A Place Calling Home Pt. 2
(WNDU) – There’s a race against time for children placed awaiting adoption. When they turn 18, they “age out” of the system. This means their services are drastically reduced and many are fending for themselves.
That’s why our Wednesday children’s segments are so important. And we’re so happy to report that they work! Six of the children who were featured in our Wednesday child segments were adopted. Many of these adoptions are a direct result of our stories.
Children like Alex have found a home.
Alex was born with fetal alcohol syndrome. It is a serious disease that can cause irreversible brain damage and even death. Alex survived. Parental rights were terminated and at age 5 Alex was an available adoptive child.
When Alex was interviewed for our Wednesday’s Child segment two years ago, he was afraid of aging out of the system without finding a family.
At the time, Alex was 16 and wanted to be adopted by someone who would “understand” him.
“Someone who really appreciates my flaws and all that,” Alex said at the time.
A year later, we did an update on Alex after completing a web page design internship.
Alex was still expecting a family and he said he was afraid he wouldn’t find any.
“I hope I will be adopted this year because this year is my last because I am 18,” Alex said.
This story aired in April last year. It was posted online, and soon it was all over social media.
“I watched one of your presentations. The one in May or April or whenever,” Andrew Sporner said.
“It was actually shared on Facebook. I saw the title and I was hooked.
A computer engineer, Andrew saw himself so much in the tech-savvy teenager he wanted to help.
“I looked at myself (and said) ‘Somebody has to do something!’ You know?” said Andrew.
Andrew decided to call Indiana’s Waiting Children.
“Well, you never know when this good family is going to watch these youngsters, so thank you,” Michelle Savieo said.
Savieo is Indiana’s adoption program manager. She says teens in foster care like Alex are at high risk of aging out of the system.
“What it means to age out of the system means that children leave foster care without any permanent relationship. Often this leads to homelessness, mental health issues and a whole host of challenges in the lives of these young people. Families can help fight this,” Savieo said.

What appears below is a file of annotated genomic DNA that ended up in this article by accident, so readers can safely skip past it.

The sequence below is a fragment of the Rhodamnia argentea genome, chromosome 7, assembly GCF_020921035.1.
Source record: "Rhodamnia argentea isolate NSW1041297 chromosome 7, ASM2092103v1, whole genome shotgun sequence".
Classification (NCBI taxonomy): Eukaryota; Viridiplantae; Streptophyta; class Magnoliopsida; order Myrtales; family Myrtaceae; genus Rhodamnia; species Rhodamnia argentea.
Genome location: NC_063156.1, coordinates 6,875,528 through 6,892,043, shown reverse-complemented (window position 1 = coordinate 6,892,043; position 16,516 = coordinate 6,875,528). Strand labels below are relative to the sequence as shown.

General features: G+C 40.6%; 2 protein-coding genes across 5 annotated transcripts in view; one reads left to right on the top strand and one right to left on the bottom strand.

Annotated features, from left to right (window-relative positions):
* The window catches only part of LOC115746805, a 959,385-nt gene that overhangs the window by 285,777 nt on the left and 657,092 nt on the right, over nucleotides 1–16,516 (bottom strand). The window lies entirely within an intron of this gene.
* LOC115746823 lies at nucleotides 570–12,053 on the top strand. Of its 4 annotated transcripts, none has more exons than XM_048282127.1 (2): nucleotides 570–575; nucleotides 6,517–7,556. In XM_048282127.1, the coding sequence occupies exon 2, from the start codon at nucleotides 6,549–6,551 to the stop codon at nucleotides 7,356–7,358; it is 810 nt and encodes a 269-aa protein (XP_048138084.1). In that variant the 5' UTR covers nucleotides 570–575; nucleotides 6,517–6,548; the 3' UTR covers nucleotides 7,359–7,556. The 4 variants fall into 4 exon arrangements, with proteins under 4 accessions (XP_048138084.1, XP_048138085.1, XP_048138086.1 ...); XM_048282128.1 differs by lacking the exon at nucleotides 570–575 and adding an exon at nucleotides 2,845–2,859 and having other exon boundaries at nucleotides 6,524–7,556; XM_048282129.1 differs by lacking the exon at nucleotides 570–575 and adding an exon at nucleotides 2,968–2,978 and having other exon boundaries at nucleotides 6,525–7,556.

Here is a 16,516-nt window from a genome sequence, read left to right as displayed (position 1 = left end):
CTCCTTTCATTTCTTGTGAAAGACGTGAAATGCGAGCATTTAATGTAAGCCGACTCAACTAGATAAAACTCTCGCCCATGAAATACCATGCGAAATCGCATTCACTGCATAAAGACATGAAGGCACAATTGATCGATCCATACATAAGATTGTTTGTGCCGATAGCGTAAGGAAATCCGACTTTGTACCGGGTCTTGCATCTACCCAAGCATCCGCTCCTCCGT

Who can adopt a foster child?
“Almost everyone who doesn’t have a history of being dangerous to children. It doesn’t matter what your marital status is. Whether you are single or married. It doesn’t matter how old you are,” Savieo said.
As a single man in his 50s, Andrew never saw himself as a father.
“I thought the whole idea was pretty much nonsense, you know. My age. Single, you know. What do I have to do? said Andre.
“I started asking. (I) referred the idea to friends and everyone without exception said ‘do it,’” Andrew said.
And so, he did. Andrew even returned to Indiana to facilitate the process.
“It was supposed to be me coming back,” Andrew said.
Soon the two met and they just clicked.
“I never thought I could do it, but it seems pretty easy. Really. It’s just kind of worked it out. Maybe it’s chemistry or whatever. It all went well” said Andrew. “He’s a smart kid. There’s some little things he has to work on. You know. Being focused. Attention to detail. But when I was that age, I was the same. I was all over the map.
Seven months after meeting Alex and only three days before his 18th birthday, adoption day has finally arrived.
Due to the pandemic, it was held virtually and WNDU received special permission to be included in the hearing by Marshall County Circuit Court Judge Curtis Palmer.
“Mr. Sporner, if you would raise your right hand,” Judge Palmer said at the start of the proceedings.
Adoption attorney Grant Kirsh set to work from his office in Indianapolis.
“Andrew, how did you know Alex?” Kirsch said.
“It was via a Facebook post from one of WNDU’s productions,” Andrew said.
“Alex, if you could raise your right hand for me, please,” Judge Palmer continued.
“At school, what is your favorite subject?” Kirsh asked.
“Computing,” replied Alex with a big smile.
“What do you want to be when you grow up?” Kirsh asked.
“A business owner who owns a tech company,” Alex said.
“Translation for everyone,” Kirsh interjected. “Alex wants to be a billionaire!
With the trade issues settled, it was time to make a decision.
“All necessary consents have been obtained. I will find that adoption is in the best interests of the child, Alexander,” Judge Palmer said. “A child with special needs, justifying an agreement to help with the adoption of titles. And I’ll grant the adoption request.
WNDU was credited with helping Andrew and Alex make the connection.
“Ms. Sloma, if you’re actually the instigating part here, that brought these two together, I’m glad to see it worked out for everyone,” Judge Palmer said. wish a long and healthy happy life.”
Once the call ended, Andrew had a surprise waiting for Alex.
“So now there’s something on the table that we need to look at,” Andrew said.
“Cake!” cried Alex.
Andrew’s homemade cake featured the words “Welcome to my family, son!”
“I don’t have to say ‘keeper’ anymore. I can say now, ‘father.’ It’s something in itself right there. I mean who would have thought,” Andrew said.
As for Alex? The road has been long.
“After 13 years, it’s good,” said Alex. “After 13 years, I’m done. That’s all. Out of the system.
Out of the system and into a place to call home.
How can you help foster children who need adoption? You can watch our Wednesday child segments and share them on social media. There is also a great need for more foster parents and foster parents willing to adopt. For starters, we have links on our website to the Indiana Adoption Program, the Michigan Adoption Resource Exchange, and Grant Me Hope.
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